Johnny's Corner
People Places Politics Principles Parenting Projects Paraphernalia Poetry

Chuck Colson

Johnny Jones, October 1989

Colson1989.jpgCharles Colson had the 450 luncheon guests interested and quiet; but after my rushed trip up, including a stop at Amy's doctor's, I didn't know whether I could get much benefit from his talk.

Mr. Colson's schedule in Missouri had included time with Governor Ashcroft and several other officials; this luncheon was the public's opportunity to hear him.

The official who introduced Charles Colson called him "an evangelist, a prophet - and, now, a theologian." He was referring to some of Colson's later books, like Kingdoms in Conflict, about conservative Christian churches and the separation of church and state.

Colson sounded like a prophet when he furrowed his brow and told us, "It is vital that the Church be the Church. The Church fails when changing society is its primary goal."

He said that, despite all the big problems, our greatest crisis is one of values: how do we choose to live our lives? He quoted Margaret Thatcher, who spoke of "The moral impulse to rise above ourselves" - and how the two major transmitters of values, family and Church - are not fulfilling their mission in our society.

We heard about the great dilemma in our inner city, where 80% of children are born out of wedlock; and in our prisons, where 50% of the offenders are non-violent. And that problems in our society have to do with the fact that, in our culture, "...nothing is more significant than personal pleasure." We heard about how the inner man - the heart - needs to be changed.

My favorite story was about his visit to a remote province of India, where there was only one flight per day to and from Bombay. Hinduism there is as much culture as religion - and Christians are persecuted and thrown into prison. As he walked up to the British Colonial-style prison, with its khaki-clad guards patrolling the immense concrete structure, he thought, "Maybe I'd better mention that I'm going to give my testimony."

As he broached the subject with the Indian official walking with him, he found indifference - the equivalent of, "Sure, go ahead." As they walked farther along and Colson remembered ministers imprisoned for preaching on the street, he said, "I'm going to talk to them about Jesus Christ."

No problem. You see, within the caste system, prisoners are so far down they don't matter anymore. So what would not be tolerated outside prison walls was allowed before this massive assembly of men.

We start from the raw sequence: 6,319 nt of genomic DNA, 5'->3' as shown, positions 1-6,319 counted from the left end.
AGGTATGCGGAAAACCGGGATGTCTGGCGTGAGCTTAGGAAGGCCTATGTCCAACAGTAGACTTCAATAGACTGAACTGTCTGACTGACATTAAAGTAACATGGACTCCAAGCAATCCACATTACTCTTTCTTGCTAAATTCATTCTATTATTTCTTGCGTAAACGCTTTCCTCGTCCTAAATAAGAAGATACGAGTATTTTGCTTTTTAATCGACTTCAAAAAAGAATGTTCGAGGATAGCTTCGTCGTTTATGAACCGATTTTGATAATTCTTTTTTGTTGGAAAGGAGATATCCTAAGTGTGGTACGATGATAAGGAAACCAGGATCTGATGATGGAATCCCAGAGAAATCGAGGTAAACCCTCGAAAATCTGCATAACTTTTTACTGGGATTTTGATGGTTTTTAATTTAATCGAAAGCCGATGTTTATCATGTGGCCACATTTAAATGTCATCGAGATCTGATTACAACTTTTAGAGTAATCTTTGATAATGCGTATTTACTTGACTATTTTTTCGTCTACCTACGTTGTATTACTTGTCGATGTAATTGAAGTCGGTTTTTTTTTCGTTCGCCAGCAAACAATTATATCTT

There were sharp contrasts between the prisoners on their haunches before him in the courtyard, and the flower-decorated dias for the officials. What Colson told those prisoners on the ground before him was that God loved them - He didn't care about their caste, He loved them and sent Jesus to die for them.

You could see incredulity on their faces, and Colson wanted to demonstrate that what he said was real. So he jumped down to shake hands with the men on the front row - those "Untouchables" - to show them that he, in God's name, accepted them. What happened then was rather frightening. Immediately he was surrounded by a sea of bodies; his aide could not get through, and Colson could not get out. There were thousands of hands reaching out and touching him.

After each man touched Chuck Colson, he drew back so others could have a turn. "They didn't care that I was somebody important; most of them had never heard of Richard Nixon, much less Watergate. They just wanted to know that the love of God is real." Then Colson exhorted us to show people around us that the love of God is real - to touch someone in Jesus' name.

After the speech and an appeal for Prison Fellowship, those of us who were PF volunteers were invited to a nearby church for a reception. There we had our pictures made with Mr. Colson, and I introduced Amy to my fellow volunteers. Colson presented awards for outstanding efforts for PF in Missouri, then went on his way.

And we went on ours - back to Viburnum, by way of a drugstore for Amy's prescriptions. To our own separate worlds, to try to let people know God is love and love is real. To try to erase some of the cynicism towards religion so prevalent today. To live our lives as members of the body of Christ - each in our own way.

If I can remember that God rewards faithfulness, not success; God uses our adversity to His glory; and to live my values, the talk will have been worth the drive, the hassle, and the expense. As Psalm 128:3 says, "Happy are those who obey the Lord, who live by his commands."

Afternote:  Mr. Colson went to be with the Lord in 2012.